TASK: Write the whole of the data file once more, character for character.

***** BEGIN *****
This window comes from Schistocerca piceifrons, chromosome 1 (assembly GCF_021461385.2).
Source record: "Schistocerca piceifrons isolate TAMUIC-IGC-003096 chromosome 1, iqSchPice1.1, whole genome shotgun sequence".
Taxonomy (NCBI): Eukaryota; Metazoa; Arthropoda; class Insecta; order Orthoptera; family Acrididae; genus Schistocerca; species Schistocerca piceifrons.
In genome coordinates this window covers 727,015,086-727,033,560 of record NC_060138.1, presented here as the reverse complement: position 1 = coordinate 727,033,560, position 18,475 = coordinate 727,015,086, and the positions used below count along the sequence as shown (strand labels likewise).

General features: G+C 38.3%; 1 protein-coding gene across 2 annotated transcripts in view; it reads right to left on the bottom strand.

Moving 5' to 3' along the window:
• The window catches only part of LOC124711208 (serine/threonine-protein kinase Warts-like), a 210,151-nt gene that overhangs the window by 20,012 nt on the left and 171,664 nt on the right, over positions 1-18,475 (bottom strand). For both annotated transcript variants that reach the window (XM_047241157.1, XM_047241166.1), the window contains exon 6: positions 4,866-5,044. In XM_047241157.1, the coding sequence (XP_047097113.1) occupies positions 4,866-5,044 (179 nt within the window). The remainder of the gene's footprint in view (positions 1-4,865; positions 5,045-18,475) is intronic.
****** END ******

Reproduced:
This window comes from Schistocerca piceifrons, chromosome 1 (assembly GCF_021461385.2).
Source record: "Schistocerca piceifrons isolate TAMUIC-IGC-003096 chromosome 1, iqSchPice1.1, whole genome shotgun sequence".
Taxonomy (NCBI): Eukaryota; Metazoa; Arthropoda; class Insecta; order Orthoptera; family Acrididae; genus Schistocerca; species Schistocerca piceifrons.
In genome coordinates this window covers 727,015,086-727,033,560 of record NC_060138.1, presented here as the reverse complement: position 1 = coordinate 727,033,560, position 18,475 = coordinate 727,015,086, and the positions used below count along the sequence as shown (strand labels likewise).

General features: G+C 38.3%; 1 protein-coding gene across 2 annotated transcripts in view; it reads right to left on the bottom strand.

Moving 5' to 3' along the window:
• The window catches only part of LOC124711208 (serine/threonine-protein kinase Warts-like), a 210,151-nt gene that overhangs the window by 20,012 nt on the left and 171,664 nt on the right, over positions 1-18,475 (bottom strand). For both annotated transcript variants that reach the window (XM_047241157.1, XM_047241166.1), the window contains exon 6: positions 4,866-5,044. In XM_047241157.1, the coding sequence (XP_047097113.1) occupies positions 4,866-5,044 (179 nt within the window). The remainder of the gene's footprint in view (positions 1-4,865; positions 5,045-18,475) is intronic.